The zombie apocalypse’s premier swordswoman is finally back, and she’s brought some major revelations with her. If tonight’s episode ends up being the last time we see Michonne, The Walking Dead certainly has sent her off in style.
Just kidding, we definitely know this is actor Danai Gurira’s final episode, thanks to TV Guide spoiling it earlier in the week; I decided to play it safe in the intro just in case the news hadn’t made it to you yet. But if you’ve seen the episode, you also had to realise “What We Become” is Michonne’s swan song, because it looks back at the character’s eight-year journey on the show, starting with her very first appearance—leading two armless, jawless, tamed zombies by chains, and coming across an exhausted Andrea barely fighting off zombies in the woods. But this time, instead of saving her, Michonne turns around and walks away to the sounds of the zombie having Andrea for dinner.
It’s a striking, confusing scene and a perfect cold open; unfortunately, the episode takes a dive after the credits roll. If you’ll recall, Michonne left with a mysterious man named Virgil in the mid-season finale after they’d struck a deal; Michonne would help him sail back to the naval base where his family is staying, and Virgil would lead Michonne to the base’s weapons in hopes of finding something powerful enough to take out the Whisperers’ horde. Trusting a stranger is always a dicey proposition on The Walking Dead, but Michonne felt she had no choice.
I was hoping the show would buck its usual trend and make Virgil a decent dude instead of another one of the show’s maniacs, but alas Virgil is cuckoo banana-pants. It starts when it’s revealed that even though Virgil was found hunting for supplies including a book for his daughter, his family is hella dead. Then he says he actually brought Michonne to kill his zombified family because he doesn’t have the skills or the guts to do so himself. They’re in a small annex filled to the brim with other zombies, which Michone takes out because she’s a complete badass. When the two finally find Virgil’s family, they’re both somewhat dismayed to learn that they had all hung themselves, including the children, and have become hissing, wriggling zombie piñatas.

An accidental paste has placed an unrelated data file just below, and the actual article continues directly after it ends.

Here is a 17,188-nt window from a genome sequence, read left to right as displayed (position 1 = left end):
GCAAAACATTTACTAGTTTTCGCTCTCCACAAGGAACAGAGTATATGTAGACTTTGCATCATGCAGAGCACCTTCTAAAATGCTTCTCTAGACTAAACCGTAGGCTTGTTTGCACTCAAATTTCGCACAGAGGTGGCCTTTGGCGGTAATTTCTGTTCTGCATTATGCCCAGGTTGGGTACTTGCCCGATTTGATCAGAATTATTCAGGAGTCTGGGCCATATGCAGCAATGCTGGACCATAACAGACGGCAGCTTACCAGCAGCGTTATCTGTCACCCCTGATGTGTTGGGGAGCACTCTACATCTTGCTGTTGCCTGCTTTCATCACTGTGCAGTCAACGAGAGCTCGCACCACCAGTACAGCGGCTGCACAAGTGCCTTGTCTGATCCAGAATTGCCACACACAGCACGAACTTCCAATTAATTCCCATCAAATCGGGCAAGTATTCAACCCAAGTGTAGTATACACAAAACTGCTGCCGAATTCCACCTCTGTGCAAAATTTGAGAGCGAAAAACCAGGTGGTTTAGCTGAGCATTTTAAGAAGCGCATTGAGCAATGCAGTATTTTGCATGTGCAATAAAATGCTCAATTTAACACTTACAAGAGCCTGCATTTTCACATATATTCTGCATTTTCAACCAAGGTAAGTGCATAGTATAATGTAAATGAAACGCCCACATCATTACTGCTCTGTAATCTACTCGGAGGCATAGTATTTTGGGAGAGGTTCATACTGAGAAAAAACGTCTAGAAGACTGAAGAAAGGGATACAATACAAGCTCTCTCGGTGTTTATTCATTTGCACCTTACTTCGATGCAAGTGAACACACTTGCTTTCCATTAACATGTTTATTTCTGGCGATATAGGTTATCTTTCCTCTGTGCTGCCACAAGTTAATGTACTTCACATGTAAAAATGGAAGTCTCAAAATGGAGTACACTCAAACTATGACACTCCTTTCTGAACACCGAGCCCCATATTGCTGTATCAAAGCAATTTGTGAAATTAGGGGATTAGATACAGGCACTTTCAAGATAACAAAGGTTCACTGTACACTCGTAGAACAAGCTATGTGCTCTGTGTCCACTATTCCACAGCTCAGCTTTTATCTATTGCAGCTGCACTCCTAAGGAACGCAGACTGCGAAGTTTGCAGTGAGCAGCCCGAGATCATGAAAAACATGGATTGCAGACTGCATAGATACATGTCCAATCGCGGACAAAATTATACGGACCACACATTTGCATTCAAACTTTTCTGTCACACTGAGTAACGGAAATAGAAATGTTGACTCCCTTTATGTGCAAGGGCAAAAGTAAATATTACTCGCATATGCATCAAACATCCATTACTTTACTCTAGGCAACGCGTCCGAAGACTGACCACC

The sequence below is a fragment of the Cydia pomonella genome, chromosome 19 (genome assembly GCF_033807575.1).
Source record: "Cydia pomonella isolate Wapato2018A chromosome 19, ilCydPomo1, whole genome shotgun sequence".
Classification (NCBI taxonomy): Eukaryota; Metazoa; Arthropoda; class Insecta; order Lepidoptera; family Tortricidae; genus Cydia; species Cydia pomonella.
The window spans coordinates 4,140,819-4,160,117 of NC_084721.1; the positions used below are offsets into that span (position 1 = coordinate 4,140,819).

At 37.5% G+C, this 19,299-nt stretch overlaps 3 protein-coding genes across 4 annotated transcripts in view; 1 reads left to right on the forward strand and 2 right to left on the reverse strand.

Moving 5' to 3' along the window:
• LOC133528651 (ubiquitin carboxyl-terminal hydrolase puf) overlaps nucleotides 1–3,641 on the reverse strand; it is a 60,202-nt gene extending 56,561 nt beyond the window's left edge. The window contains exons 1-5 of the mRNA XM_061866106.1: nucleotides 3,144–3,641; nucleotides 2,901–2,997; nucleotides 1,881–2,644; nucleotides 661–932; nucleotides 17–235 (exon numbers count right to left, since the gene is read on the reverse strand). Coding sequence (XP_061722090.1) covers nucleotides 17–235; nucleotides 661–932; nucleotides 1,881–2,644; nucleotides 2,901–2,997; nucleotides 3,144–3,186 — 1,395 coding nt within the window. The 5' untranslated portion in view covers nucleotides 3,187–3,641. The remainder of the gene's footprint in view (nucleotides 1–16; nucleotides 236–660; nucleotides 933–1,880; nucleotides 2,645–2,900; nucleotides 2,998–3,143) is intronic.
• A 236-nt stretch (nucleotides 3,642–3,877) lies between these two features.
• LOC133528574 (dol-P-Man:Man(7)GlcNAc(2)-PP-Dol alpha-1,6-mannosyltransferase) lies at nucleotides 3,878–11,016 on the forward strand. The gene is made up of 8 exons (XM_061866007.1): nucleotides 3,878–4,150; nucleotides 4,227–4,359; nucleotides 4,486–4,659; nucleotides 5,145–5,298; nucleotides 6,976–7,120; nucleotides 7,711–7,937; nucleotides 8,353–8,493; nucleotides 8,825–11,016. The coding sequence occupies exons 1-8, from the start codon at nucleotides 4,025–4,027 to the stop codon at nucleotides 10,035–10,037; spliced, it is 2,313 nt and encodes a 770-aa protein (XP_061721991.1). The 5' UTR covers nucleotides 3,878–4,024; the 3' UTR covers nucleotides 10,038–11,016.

Afterward, Virgil still absolutely refuses to show her the base’s arsenal until the next morning. Michonne knows the score by this point and does some poking around some sort of research lab. She begins to hear people talking, and follows their voices into a containment room, which Virgil immediately locks her in, not in malice but in mania. He feels betrayed by Michonne for scouting the place out at night, but also it turns out Virgil’s locked a few of his former research colleagues in the containment room next door and knew Michonne’s discovery of them wasn’t going to go well for him. Not least because, as her fellow prisoners inform her, Virgil was the one who accidentally locked his entire family in the building with the zombies, which is what caused him to snap.
There’s a lot going on with Virgil, and his “true” origin story doesn’t make a lick of sense, but it ends up being ok because at this point he suddenly turns into the Batman villain the Scarecrow?
He gives Michonne tea brewed with jimson weed, a hallucinogen that acts exactly like the Scarecrow’s patented fear toxin, at least for her. She hallucinates an entire alternate history for herself, beginning from the moment she saw Andrea for the first time, where she turned away. Then she flashes-forward to a moment Daryl drove by her on the road, refusing to help her. Then she’s found by Negan and the Saviors, who take her in because she’s so clearly a sword-wielding badass. She’s there in the Saviour outpost when Rick and his crew sneak in to murder its inhabitants, but she escapes by shooting Glenn and running off. And finally, it’s the moment where Negan has Rick and the others on their knees, deciding who he’s going to bludgeon to death—but instead, he allows his second-in-command to perform the execution for him. Alt-Michonne is (very understandably) infuriated that Rick’s people preemptively butchered her fellow Saviors. The person she finally decides to beat to death is...Michonne herself.
Michonne wakes to find Virgil in the room with her, wondering what she hallucinated. Of course, even though she’s weak and dazed, she’s able to stab Virgil with a butter knife (although maybe it’s a fork? I couldn’t tell, but either way it was very thoughtful for him to provide it along with her meal) and grab his keys, although she’s not able to stop him from running away. When she manages to get out of the annex, her three new friends in tow, they discover Virgil has set the small boat they arrived in on fire.
Michonne eventually catches Virgil, talks the researchers out of killing him, and tosses Virgil in one of the containment rooms, where he confesses he only thinks there might be weapon caches because he’s occasionally found a few bullet shell casings around a few rooms, so technically there could be weapons in there. Michonne is so desperate for anything to make this little trip worthwhile she lets Virgil out again to show her one of these supply rooms just in case. It’s a good thing she does, since that’s where she finds Rick’s boots.